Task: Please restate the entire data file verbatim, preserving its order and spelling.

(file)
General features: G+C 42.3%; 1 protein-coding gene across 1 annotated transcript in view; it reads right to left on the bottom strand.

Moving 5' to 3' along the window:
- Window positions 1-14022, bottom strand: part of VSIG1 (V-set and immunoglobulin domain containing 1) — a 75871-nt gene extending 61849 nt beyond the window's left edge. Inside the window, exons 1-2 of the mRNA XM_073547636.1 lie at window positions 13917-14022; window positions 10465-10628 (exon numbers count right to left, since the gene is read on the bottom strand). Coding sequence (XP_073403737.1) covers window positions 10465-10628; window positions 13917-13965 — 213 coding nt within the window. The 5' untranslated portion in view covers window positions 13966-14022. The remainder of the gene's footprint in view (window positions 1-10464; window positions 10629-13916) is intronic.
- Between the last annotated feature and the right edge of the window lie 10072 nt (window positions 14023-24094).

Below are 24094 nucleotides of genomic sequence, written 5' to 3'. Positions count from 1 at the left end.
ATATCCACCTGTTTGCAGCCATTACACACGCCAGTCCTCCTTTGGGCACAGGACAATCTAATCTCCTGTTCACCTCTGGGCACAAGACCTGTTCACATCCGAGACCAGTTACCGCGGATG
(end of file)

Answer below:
General features: G+C 42.3%; 1 protein-coding gene across 1 annotated transcript in view; it reads right to left on the bottom strand.

Moving 5' to 3' along the window:
- Window positions 1-14022, bottom strand: part of VSIG1 (V-set and immunoglobulin domain containing 1) — a 75871-nt gene extending 61849 nt beyond the window's left edge. Inside the window, exons 1-2 of the mRNA XM_073547636.1 lie at window positions 13917-14022; window positions 10465-10628 (exon numbers count right to left, since the gene is read on the bottom strand). Coding sequence (XP_073403737.1) covers window positions 10465-10628; window positions 13917-13965 — 213 coding nt within the window. The 5' untranslated portion in view covers window positions 13966-14022. The remainder of the gene's footprint in view (window positions 1-10464; window positions 10629-13916) is intronic.
- Between the last annotated feature and the right edge of the window lie 10072 nt (window positions 14023-24094).

Below are 24094 nucleotides of genomic sequence, written 5' to 3'. Positions count from 1 at the left end.
ATATCCACCTGTTTGCAGCCATTACACACGCCAGTCCTCCTTTGGGCACAGGACAATCTAATCTCCTGTTCACCTCTGGGCACAAGACCTGTTCACATCCGAGACCAGTTACCGCGGATG